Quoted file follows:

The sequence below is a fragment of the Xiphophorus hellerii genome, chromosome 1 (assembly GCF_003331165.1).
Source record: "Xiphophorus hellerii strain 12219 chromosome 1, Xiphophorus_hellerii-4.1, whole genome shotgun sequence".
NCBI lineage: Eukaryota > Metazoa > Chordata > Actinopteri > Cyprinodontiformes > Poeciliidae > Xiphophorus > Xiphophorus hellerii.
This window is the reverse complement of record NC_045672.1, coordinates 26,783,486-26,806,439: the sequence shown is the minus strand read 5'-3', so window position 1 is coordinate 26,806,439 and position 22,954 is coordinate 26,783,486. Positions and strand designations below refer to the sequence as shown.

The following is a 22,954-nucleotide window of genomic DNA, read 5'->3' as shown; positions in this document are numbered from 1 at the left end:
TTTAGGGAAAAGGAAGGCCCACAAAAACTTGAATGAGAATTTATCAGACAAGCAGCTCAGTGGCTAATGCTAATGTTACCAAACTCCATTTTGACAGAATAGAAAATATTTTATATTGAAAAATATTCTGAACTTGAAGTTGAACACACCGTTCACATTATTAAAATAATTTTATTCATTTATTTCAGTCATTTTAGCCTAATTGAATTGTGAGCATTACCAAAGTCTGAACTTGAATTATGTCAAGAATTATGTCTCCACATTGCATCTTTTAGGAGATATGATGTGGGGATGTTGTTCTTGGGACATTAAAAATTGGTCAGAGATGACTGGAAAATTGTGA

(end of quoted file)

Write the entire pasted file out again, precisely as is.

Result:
The sequence below is a fragment of the Xiphophorus hellerii genome, chromosome 1 (assembly GCF_003331165.1).
Source record: "Xiphophorus hellerii strain 12219 chromosome 1, Xiphophorus_hellerii-4.1, whole genome shotgun sequence".
NCBI lineage: Eukaryota > Metazoa > Chordata > Actinopteri > Cyprinodontiformes > Poeciliidae > Xiphophorus > Xiphophorus hellerii.
This window is the reverse complement of record NC_045672.1, coordinates 26,783,486-26,806,439: the sequence shown is the minus strand read 5'-3', so window position 1 is coordinate 26,806,439 and position 22,954 is coordinate 26,783,486. Positions and strand designations below refer to the sequence as shown.

The following is a 22,954-nucleotide window of genomic DNA, read 5'->3' as shown; positions in this document are numbered from 1 at the left end:
TTTAGGGAAAAGGAAGGCCCACAAAAACTTGAATGAGAATTTATCAGACAAGCAGCTCAGTGGCTAATGCTAATGTTACCAAACTCCATTTTGACAGAATAGAAAATATTTTATATTGAAAAATATTCTGAACTTGAAGTTGAACACACCGTTCACATTATTAAAATAATTTTATTCATTTATTTCAGTCATTTTAGCCTAATTGAATTGTGAGCATTACCAAAGTCTGAACTTGAATTATGTCAAGAATTATGTCTCCACATTGCATCTTTTAGGAGATATGATGTGGGGATGTTGTTCTTGGGACATTAAAAATTGGTCAGAGATGACTGGAAAATTGTGA